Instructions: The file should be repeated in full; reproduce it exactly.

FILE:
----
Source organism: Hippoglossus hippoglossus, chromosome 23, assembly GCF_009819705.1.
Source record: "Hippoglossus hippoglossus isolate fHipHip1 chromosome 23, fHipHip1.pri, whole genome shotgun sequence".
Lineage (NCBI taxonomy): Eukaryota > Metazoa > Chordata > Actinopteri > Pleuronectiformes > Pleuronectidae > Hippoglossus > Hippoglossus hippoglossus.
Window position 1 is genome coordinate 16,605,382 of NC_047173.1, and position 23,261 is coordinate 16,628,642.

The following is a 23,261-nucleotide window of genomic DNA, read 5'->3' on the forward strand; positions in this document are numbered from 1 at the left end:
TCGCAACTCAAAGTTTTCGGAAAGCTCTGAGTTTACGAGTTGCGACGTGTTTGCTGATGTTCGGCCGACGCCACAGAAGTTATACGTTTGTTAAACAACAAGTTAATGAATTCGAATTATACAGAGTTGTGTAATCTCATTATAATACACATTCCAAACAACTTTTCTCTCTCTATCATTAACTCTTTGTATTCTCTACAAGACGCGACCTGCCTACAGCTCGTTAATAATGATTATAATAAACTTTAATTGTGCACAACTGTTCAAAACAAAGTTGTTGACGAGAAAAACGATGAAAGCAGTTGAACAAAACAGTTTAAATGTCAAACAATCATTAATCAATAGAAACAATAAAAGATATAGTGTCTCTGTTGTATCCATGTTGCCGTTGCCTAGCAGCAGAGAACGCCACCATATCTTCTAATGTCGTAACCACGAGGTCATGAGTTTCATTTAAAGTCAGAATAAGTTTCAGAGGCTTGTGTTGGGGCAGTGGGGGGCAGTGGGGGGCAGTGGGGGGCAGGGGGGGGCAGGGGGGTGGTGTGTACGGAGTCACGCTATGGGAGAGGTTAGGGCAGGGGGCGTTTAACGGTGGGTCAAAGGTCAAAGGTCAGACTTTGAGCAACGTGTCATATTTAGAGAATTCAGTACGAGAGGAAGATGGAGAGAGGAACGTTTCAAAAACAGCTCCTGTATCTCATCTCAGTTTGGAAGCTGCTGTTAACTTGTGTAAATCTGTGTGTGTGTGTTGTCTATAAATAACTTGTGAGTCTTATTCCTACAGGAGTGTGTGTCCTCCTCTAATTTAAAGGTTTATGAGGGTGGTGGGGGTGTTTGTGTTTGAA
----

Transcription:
Source organism: Hippoglossus hippoglossus, chromosome 23, assembly GCF_009819705.1.
Source record: "Hippoglossus hippoglossus isolate fHipHip1 chromosome 23, fHipHip1.pri, whole genome shotgun sequence".
Lineage (NCBI taxonomy): Eukaryota > Metazoa > Chordata > Actinopteri > Pleuronectiformes > Pleuronectidae > Hippoglossus > Hippoglossus hippoglossus.
Window position 1 is genome coordinate 16,605,382 of NC_047173.1, and position 23,261 is coordinate 16,628,642.

The following is a 23,261-nucleotide window of genomic DNA, read 5'->3' on the forward strand; positions in this document are numbered from 1 at the left end:
TCGCAACTCAAAGTTTTCGGAAAGCTCTGAGTTTACGAGTTGCGACGTGTTTGCTGATGTTCGGCCGACGCCACAGAAGTTATACGTTTGTTAAACAACAAGTTAATGAATTCGAATTATACAGAGTTGTGTAATCTCATTATAATACACATTCCAAACAACTTTTCTCTCTCTATCATTAACTCTTTGTATTCTCTACAAGACGCGACCTGCCTACAGCTCGTTAATAATGATTATAATAAACTTTAATTGTGCACAACTGTTCAAAACAAAGTTGTTGACGAGAAAAACGATGAAAGCAGTTGAACAAAACAGTTTAAATGTCAAACAATCATTAATCAATAGAAACAATAAAAGATATAGTGTCTCTGTTGTATCCATGTTGCCGTTGCCTAGCAGCAGAGAACGCCACCATATCTTCTAATGTCGTAACCACGAGGTCATGAGTTTCATTTAAAGTCAGAATAAGTTTCAGAGGCTTGTGTTGGGGCAGTGGGGGGCAGTGGGGGGCAGTGGGGGGCAGGGGGGGGCAGGGGGGTGGTGTGTACGGAGTCACGCTATGGGAGAGGTTAGGGCAGGGGGCGTTTAACGGTGGGTCAAAGGTCAAAGGTCAGACTTTGAGCAACGTGTCATATTTAGAGAATTCAGTACGAGAGGAAGATGGAGAGAGGAACGTTTCAAAAACAGCTCCTGTATCTCATCTCAGTTTGGAAGCTGCTGTTAACTTGTGTAAATCTGTGTGTGTGTGTTGTCTATAAATAACTTGTGAGTCTTATTCCTACAGGAGTGTGTGTCCTCCTCTAATTTAAAGGTTTATGAGGGTGGTGGGGGTGTTTGTGTTTGAA